Starting near the trench, where the wall base has already been created, we need to move across the yard. There is currently a low garden bed wall separating the yard from the bed in front of the house.
We will remove this short wall and dig down to prepare it for the new larger wall. The new wall is constructed of 6x6 limestone blocks.
So first we remove the existing wall.
We remove it up to the sidewalk, and then turn and dig out a new section along the sidewalk, towards the street.
The wall has two sections -- along the sidewalk and from the sidewalk across the yard.
The section along the sidewalk is to be flat and level. So as the ground rises towards the street, the wall continues straight ahead and "dives" into the rising ground, so that the top is always level. That means that the corner near the door will be higher (more levels of stone) than the end nearer the street, where the wall becomes flush with the dirt and "disappears" into it. The first course of stone work is mostly below ground level near the street, and continues flat for only 10 or 12 feet before it is so far below ground to be invisible.
So the height at the corner defines the height of the entire wall. We start by pouring a concrete base at the corner itself.
and then extend that, level, down the sidewalk until it needs to be stepped up. Once that dries, we can then stack 6x6 blocks on it, to see how the wall will look.
Notice, for example, that a couple yards from the beginning, we want to put a set of stone stairs that will lead up to the new yard level, the level of the dirt that will be behind the retaining wall.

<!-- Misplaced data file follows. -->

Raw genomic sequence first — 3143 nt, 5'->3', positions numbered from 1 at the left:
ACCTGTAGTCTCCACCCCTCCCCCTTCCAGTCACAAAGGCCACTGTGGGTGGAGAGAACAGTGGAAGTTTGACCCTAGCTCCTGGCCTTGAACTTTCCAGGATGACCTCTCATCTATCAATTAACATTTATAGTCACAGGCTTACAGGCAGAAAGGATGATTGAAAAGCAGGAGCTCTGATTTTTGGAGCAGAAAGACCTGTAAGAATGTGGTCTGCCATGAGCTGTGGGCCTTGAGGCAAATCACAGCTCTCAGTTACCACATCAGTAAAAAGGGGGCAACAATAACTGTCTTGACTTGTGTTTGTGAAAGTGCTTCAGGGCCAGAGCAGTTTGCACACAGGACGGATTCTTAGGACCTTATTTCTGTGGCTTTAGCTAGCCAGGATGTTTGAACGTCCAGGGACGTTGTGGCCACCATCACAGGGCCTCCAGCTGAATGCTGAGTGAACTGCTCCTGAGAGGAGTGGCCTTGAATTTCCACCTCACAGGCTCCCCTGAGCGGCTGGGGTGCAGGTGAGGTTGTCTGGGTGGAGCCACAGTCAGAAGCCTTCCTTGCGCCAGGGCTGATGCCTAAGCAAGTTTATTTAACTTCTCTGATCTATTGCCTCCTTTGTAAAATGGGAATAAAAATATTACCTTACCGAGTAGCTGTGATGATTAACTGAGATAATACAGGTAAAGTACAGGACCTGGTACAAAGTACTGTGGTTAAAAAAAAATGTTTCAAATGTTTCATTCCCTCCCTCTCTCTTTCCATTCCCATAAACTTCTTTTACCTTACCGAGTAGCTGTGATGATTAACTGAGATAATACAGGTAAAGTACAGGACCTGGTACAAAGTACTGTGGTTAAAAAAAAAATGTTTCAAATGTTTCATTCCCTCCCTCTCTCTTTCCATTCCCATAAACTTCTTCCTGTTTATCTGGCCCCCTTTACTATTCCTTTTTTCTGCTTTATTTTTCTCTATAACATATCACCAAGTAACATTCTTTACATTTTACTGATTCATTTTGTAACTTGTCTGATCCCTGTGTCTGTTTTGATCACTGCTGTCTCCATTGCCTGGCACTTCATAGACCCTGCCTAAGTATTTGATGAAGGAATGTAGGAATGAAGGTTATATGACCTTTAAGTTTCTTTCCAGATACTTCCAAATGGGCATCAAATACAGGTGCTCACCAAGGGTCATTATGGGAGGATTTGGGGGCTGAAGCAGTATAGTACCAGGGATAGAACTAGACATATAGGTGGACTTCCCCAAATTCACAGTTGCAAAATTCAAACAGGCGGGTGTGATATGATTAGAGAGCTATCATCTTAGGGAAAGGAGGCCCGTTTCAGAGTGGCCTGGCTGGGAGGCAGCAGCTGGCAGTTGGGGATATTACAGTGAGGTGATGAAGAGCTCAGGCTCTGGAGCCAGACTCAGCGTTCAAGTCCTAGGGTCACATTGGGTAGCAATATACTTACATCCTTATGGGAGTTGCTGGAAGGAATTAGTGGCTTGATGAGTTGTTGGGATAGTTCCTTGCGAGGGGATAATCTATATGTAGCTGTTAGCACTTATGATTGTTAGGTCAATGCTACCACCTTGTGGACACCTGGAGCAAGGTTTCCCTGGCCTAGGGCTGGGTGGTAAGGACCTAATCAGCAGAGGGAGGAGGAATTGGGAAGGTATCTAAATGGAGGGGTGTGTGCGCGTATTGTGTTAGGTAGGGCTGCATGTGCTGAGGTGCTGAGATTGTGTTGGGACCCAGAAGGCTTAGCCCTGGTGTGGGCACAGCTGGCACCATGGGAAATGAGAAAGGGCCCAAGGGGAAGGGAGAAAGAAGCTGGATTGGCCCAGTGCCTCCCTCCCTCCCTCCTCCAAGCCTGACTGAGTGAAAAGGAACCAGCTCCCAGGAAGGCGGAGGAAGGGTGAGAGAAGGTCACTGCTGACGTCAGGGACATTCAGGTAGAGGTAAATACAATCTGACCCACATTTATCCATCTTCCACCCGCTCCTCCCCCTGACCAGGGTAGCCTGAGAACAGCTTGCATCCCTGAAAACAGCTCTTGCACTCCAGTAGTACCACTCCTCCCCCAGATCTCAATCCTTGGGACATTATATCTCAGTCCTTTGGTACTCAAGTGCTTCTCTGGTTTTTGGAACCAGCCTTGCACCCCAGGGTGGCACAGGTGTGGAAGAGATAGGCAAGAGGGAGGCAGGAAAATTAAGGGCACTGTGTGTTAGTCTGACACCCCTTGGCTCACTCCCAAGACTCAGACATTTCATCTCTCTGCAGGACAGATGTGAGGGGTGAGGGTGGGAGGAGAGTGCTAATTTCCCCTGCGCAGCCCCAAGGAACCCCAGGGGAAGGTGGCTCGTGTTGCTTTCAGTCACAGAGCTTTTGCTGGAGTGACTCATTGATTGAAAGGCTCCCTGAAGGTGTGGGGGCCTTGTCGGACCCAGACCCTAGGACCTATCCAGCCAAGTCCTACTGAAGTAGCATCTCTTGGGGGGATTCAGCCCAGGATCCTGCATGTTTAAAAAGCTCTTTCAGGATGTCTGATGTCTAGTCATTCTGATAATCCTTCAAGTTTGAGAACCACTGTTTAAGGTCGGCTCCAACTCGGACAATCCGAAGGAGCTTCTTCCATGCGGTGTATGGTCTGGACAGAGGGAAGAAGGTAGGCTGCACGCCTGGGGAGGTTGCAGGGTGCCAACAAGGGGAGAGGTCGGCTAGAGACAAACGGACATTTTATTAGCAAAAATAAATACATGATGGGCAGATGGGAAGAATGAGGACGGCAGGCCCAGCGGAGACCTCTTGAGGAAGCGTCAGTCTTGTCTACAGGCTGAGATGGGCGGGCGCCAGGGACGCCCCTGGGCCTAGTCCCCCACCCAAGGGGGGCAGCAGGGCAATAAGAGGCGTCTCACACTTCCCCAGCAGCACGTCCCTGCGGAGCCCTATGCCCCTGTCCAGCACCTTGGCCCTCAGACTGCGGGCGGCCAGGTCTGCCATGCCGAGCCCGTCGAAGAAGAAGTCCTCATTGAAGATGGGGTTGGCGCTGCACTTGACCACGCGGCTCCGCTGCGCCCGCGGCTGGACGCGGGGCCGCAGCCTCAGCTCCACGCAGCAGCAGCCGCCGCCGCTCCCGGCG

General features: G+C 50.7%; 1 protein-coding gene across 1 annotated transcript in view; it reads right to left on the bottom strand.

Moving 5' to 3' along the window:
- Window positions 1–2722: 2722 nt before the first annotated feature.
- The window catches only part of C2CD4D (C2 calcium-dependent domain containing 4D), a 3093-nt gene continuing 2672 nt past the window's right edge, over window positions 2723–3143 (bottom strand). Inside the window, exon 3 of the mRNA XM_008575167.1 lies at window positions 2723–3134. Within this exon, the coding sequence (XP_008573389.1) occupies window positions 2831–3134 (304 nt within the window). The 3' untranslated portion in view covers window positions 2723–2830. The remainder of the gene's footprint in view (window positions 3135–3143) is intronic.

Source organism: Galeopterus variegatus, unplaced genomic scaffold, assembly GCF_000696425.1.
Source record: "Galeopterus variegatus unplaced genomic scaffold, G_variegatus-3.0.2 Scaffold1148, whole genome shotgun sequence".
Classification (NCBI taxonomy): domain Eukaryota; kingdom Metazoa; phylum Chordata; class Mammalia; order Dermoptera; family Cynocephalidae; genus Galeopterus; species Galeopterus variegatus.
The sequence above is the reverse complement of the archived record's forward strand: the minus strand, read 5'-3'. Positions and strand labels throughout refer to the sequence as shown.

For all of this, we need a bunch of 6x6 limestone blocks. We buy 2 pallets of them from Whittlessey Landscape Supplies, and have it delivered. This costs $664,31 for 7438 pounds of stone.
We first need to see what we have. Unpacking the pallets, we have 43 blocks that are 24 inches long or more.
Four of these broke/fractured on the pallet.
Another 56 blocks are between 16 inches and 24 inches in length.
And then there were 13 short blocks, of less than 15 inches in length.
We also needed more concrete, for the base to put the stones on. That will all be below ground and not visible. We bought 10 60-pound bags the first trip and another 12 bags on another trip.
Plus we will need mortar to hold the blocks in place. These blocks are actually big enough (6x6) and heavy enough (a 24 inch block weighs 72 pounds) that they can be used as "dry stack", where they are just piled on top of one another without mortar. But we want to offset each course slightly to create a slight stair-step appearance, so we will mortar each course in place. We want a white mortar, to match the white color of the limestone. There is no white mortar in the cement/mortar aisle at Home Depot -- apparently "real" workers make it up from scratch from White Masonry Cement and white sand -- but there is white mortar -- made with white cement and white sand -- in another aisle, for glass blocks: Glass Block Mortar Mix (50 pounds). We will use that.